“Flash Frame” sits in no easily definable frame of Mythos reference. Moreno-Garcia doesn’t play the game of name-checking popular entities like Cthulhu or Hastur, no tomes pop up in the course of the story, and even the name of the cult is an unfinished, undefined ellipsis trailing off into disinterest. The framework of the narrative borrows strongly from the Lovecraftian tradition, but it isn’t written to be a defined part of the shared universe. It exists as it’s own thing, ambiguous enough to suggest an avatar of the King in Yellow or Nyarlathotep without needing to nail it down with exact certainty what is going on or what entities are involved. The narrator probably doesn’t even know. They heeded the warning.

The story works as well as it does because the narrator and the setting are absolutely grounded, far way from the poor pasticheur’s focus on cramming Mythos references into the story, Moreno-Garcia makes sure the character of the narrator and the city are well-defined, because they help carry the story. Readers believe that El Tabu existed, and that’s because it, or something like it did—in the Mexico City of the author’s youth.

Well my Mexico, the Mexico of my youth is quickly eroding through the work of time and distance, although I suppose that is true for any of us when we look back at our youth. What is captured in the stories is my vision of a time and place that was and never was because any time we look back we distort the place we came from. The factories near my home are gone, they’ve built expensive condos. The butcher moved. The park got a makeover. So every time I go back to visit I’m looking at a superimposed image of what was there and what is there now.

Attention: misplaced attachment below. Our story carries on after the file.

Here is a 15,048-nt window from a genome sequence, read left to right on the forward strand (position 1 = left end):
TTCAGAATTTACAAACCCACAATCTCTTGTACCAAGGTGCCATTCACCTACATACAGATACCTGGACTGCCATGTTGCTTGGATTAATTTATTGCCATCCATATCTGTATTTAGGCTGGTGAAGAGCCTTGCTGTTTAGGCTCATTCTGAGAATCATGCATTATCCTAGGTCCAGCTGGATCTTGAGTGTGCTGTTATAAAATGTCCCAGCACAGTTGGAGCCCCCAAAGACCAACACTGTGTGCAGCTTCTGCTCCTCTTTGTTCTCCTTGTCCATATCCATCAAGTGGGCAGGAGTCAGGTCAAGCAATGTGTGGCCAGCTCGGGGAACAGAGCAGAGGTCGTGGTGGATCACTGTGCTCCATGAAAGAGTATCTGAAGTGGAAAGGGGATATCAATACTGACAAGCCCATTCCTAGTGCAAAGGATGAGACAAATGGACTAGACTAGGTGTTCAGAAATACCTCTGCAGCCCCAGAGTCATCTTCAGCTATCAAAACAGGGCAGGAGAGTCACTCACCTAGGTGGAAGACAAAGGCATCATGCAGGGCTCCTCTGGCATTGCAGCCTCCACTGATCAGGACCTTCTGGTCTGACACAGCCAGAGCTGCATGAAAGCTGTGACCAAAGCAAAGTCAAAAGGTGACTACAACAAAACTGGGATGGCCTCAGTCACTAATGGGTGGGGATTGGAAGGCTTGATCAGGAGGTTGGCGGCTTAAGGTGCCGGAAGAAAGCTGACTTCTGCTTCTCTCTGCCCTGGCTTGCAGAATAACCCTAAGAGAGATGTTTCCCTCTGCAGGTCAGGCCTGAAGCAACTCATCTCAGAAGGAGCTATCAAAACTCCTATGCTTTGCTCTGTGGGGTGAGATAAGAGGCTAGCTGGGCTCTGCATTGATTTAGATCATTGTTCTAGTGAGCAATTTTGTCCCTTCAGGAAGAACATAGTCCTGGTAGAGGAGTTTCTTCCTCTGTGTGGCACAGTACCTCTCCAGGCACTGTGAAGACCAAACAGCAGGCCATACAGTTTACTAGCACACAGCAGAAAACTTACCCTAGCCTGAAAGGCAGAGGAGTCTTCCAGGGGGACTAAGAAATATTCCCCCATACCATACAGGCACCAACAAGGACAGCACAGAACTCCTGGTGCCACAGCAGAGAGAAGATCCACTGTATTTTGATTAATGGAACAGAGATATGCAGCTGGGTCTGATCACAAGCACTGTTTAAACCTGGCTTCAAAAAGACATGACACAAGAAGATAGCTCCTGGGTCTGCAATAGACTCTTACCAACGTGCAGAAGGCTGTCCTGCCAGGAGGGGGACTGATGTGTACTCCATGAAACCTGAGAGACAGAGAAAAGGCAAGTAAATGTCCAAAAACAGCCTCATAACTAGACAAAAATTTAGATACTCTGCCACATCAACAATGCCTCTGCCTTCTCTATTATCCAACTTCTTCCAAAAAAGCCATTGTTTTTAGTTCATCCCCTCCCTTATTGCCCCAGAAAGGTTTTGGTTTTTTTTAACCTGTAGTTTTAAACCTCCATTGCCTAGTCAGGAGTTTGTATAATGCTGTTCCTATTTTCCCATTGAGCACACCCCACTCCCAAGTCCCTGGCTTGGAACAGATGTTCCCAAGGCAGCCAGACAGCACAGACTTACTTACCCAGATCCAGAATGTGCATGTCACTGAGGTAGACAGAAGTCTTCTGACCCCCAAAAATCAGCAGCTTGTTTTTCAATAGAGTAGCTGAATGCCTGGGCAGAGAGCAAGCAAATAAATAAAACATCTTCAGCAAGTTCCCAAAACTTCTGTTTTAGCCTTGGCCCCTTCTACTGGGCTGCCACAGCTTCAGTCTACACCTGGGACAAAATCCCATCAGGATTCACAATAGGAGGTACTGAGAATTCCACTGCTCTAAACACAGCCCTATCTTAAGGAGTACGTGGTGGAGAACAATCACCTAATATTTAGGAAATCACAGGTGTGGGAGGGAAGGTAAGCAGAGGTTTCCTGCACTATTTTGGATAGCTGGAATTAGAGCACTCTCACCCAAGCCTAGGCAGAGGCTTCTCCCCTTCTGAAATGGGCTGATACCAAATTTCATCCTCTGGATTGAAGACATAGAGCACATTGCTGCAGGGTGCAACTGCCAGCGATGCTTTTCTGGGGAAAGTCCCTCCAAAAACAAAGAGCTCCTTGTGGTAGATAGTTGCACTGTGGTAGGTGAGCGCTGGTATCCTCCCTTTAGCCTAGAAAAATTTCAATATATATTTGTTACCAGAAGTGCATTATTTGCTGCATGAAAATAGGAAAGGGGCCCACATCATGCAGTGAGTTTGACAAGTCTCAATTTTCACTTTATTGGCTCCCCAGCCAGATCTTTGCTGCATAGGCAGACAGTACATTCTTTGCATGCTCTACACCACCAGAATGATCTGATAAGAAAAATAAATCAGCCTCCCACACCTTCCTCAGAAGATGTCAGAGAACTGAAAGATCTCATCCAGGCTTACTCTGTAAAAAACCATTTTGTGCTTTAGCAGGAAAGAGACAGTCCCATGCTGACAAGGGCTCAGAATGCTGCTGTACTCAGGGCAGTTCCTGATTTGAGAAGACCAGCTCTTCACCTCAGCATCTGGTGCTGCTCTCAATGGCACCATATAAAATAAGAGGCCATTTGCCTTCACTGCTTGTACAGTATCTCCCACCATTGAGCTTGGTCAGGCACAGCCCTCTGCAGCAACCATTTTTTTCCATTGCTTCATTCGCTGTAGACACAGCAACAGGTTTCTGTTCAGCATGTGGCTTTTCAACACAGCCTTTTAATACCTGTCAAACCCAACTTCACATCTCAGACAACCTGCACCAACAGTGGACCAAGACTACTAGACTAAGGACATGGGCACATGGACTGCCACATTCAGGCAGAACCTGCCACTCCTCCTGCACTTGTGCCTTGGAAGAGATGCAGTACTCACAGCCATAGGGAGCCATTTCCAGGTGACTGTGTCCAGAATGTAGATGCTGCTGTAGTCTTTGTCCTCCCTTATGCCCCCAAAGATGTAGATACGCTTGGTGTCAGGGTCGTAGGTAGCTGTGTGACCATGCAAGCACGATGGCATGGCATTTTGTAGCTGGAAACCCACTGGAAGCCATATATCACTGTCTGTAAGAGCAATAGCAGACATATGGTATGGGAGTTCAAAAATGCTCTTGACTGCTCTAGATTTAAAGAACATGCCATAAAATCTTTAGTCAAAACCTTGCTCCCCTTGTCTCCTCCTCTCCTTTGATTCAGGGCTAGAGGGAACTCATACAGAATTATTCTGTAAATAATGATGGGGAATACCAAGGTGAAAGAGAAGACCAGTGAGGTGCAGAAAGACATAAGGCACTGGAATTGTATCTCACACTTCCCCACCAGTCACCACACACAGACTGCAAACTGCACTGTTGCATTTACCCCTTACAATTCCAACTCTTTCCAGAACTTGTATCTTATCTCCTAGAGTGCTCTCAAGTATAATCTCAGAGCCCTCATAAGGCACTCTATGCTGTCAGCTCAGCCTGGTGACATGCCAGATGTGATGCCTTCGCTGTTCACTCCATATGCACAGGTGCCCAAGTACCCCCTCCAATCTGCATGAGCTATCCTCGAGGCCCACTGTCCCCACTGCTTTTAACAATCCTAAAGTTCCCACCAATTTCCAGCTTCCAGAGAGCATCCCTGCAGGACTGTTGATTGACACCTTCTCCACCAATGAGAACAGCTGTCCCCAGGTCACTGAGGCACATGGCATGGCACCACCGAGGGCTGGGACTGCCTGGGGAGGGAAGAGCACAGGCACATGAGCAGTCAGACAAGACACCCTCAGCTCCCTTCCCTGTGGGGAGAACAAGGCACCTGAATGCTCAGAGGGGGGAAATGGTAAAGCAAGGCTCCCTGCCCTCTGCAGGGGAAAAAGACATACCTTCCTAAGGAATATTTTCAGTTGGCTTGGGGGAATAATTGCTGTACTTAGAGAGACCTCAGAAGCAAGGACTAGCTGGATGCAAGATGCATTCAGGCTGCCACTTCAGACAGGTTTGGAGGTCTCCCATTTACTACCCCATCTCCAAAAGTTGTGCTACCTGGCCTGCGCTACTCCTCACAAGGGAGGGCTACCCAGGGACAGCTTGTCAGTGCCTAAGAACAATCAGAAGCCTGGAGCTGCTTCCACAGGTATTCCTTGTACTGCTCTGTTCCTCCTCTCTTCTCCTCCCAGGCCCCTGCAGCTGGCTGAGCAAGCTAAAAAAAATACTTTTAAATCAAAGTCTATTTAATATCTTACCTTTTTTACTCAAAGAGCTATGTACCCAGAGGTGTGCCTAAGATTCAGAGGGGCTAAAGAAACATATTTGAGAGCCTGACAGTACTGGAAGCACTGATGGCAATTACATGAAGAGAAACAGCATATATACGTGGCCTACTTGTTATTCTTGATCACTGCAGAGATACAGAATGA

—Silvia Moreno-Garcia, “An Interview with Silvia Moreno-Garcia”

This transposition of the Mexico of yesterday and today is brought home in the end of the story, where the frame completes itself and the narrator brings the story back from 1982 to the present. El Tabu is gone, replaced by a block of condos. But something survives…